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Old 04-06-2022, 11:08 AM
annapurna annapurna is offline
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Join Date: Dec 2004
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I don't have the knowledge to help with revision of a fusion to ADR. It used to be extremely difficult and chancy but that knowledge is at least a decade old and may be out of date now. To pick what I can help with:

-Adjacent disk damage next to a fusion is less likely with cervical disks. Not impossible but less likely than with lumbar disks.

- The M6 has some bad press recently as well as concerns that Rich (AKA Harrison on this board) and I have raised in discussions on this board. That doesn't mean it's a "bad" ADR, just that it has risks that were not being acknowledged when it first came out. Same thing with Clavel as a surgeon. Anyone who's been active for as long as he has will have bad outcomes. It's more a question of how much risk and what kind of risks you're willing to tolerate. Certainly, if you're local to Clavel, many of the concerns a medical tourist has with unavailability and difficult follow-up are mitigated by your proximity to his clinic

- Heterotopic ossification is much discussed on this board. I'd suggest searching here but the treatments all make it less likely, not impossible to happen. Back when Rich and Laura got their Charites, those treatments were hit and miss and both of them never had ossification, so it's a matter of improving odds on preventing something that only happens some of the time anyway.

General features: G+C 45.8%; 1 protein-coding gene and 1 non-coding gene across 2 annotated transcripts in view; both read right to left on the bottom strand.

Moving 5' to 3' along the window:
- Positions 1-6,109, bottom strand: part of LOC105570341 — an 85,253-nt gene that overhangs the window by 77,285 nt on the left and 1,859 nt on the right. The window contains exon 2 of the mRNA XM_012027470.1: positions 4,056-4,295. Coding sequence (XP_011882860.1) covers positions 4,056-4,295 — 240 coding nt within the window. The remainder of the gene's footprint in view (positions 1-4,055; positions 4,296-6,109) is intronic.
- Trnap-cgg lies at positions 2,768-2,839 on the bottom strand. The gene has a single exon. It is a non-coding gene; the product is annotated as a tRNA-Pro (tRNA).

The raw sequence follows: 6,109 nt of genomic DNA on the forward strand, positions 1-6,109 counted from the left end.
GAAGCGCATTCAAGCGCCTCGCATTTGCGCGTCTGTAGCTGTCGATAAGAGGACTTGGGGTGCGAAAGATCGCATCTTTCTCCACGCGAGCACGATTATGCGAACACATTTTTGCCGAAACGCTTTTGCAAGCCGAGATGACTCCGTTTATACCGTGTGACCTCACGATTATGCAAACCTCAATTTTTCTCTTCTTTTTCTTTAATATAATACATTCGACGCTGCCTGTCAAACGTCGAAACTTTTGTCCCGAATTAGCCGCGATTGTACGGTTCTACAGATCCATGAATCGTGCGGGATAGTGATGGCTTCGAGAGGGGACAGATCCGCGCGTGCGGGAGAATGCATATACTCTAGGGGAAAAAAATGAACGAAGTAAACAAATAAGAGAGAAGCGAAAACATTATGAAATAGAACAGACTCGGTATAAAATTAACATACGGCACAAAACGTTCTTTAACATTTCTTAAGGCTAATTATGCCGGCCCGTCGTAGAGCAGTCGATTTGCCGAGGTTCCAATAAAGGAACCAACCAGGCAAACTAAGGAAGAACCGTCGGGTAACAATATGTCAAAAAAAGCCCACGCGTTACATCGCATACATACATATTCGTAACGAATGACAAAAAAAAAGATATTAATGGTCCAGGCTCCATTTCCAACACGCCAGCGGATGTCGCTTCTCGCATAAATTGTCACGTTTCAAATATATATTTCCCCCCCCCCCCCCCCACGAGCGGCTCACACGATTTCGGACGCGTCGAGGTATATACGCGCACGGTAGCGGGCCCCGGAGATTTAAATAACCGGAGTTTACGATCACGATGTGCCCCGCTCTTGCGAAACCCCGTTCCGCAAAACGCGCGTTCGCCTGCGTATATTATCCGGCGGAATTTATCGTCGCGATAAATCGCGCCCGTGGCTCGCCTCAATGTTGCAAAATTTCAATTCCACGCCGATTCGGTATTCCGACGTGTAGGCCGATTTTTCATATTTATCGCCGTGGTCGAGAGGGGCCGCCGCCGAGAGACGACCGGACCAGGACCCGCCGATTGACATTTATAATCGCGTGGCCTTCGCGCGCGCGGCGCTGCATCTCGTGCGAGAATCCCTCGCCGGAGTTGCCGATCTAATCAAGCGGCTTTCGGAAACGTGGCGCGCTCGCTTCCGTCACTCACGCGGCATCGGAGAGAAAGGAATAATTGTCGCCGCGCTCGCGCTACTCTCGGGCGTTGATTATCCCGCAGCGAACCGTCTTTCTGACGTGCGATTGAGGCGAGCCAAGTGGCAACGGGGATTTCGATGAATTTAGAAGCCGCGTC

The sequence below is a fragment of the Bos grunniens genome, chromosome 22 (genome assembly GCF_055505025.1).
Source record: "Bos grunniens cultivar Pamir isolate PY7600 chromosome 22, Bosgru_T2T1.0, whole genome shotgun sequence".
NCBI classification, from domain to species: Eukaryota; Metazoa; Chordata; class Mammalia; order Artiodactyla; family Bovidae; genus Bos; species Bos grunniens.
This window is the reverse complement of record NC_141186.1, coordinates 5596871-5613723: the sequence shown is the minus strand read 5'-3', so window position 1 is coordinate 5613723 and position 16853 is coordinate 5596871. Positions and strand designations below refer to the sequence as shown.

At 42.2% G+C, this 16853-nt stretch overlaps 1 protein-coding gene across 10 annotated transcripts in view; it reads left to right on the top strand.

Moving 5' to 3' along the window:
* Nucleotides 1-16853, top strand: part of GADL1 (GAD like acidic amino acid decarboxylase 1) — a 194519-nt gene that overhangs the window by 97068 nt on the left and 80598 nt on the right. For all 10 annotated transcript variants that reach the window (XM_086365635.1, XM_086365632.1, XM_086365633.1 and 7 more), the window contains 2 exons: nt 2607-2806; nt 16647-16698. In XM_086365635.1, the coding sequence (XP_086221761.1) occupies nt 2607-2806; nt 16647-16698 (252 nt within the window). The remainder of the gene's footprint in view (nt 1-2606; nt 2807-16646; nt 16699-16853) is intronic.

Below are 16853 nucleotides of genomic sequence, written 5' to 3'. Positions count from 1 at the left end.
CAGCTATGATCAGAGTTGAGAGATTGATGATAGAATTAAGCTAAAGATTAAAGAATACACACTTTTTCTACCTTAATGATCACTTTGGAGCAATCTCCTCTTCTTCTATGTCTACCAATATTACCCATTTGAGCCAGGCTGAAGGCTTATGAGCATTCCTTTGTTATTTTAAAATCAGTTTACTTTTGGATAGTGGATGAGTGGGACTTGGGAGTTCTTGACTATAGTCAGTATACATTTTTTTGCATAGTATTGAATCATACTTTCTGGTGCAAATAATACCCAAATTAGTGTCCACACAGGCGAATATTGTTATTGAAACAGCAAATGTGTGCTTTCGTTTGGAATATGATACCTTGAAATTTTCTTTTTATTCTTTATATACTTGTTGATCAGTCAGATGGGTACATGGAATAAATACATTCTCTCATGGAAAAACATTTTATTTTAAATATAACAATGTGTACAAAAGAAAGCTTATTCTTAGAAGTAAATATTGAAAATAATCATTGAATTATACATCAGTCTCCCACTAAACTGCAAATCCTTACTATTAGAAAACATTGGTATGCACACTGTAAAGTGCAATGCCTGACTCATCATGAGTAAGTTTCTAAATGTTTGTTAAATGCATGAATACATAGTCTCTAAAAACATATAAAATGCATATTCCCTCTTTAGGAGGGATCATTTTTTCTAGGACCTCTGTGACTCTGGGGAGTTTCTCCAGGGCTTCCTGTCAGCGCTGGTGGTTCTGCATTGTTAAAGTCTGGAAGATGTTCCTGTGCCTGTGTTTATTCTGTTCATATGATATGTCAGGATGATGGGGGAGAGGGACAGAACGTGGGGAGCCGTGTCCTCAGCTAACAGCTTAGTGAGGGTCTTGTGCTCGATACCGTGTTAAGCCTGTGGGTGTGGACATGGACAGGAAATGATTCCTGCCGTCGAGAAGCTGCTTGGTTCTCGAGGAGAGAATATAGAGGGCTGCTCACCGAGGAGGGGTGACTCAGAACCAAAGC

-Exercises - any core strengthening exercise within the tolerance of your recovery status and current pain will likely improve things for you but I'd find someone who's willing to listen to your medical problems and tailor a program for you. Many of the exercises are good and healthy done "this way" but mess you up further done that subtly different "that way" so it's important to get training to get your muscle memory trained to do it right.

-Mother Cells - I'm assuming you're speaking about stem cells here? If so, you can find a lot of people who advocate using them to strengthen soft tissue around the spine. The idea is to reinforce the structures around the spine (exercise is needed for this as well), decrease instability in the spine, and make it less likely for disks to degenerate. It's very difficult to find anyone willing to inject stem cells into a disk to try to encourage it to regenerate. Notionally, it makes some sense but the costs and risks involved are sufficiently large that you're not going to see a lot of practitioners doing it, nor will you see a lot of data as to whether it works. I do know of one that does do it in the western US but, to my knowledge, he's not published results of his work. I know he's willing to talk through things on a phone consult. Should you be interested PM me and I'll point you in his direction.
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Laura - L5S1 Charitee
C5/6 and 6/7 Prodisc C
Facet problems L4-S1
General joint hypermobility

Jim - minor C5-6 instability and facet damage, currently using regenerative medicine to address

"There are many Annapurnas in the lives of men" Maurice Herzog
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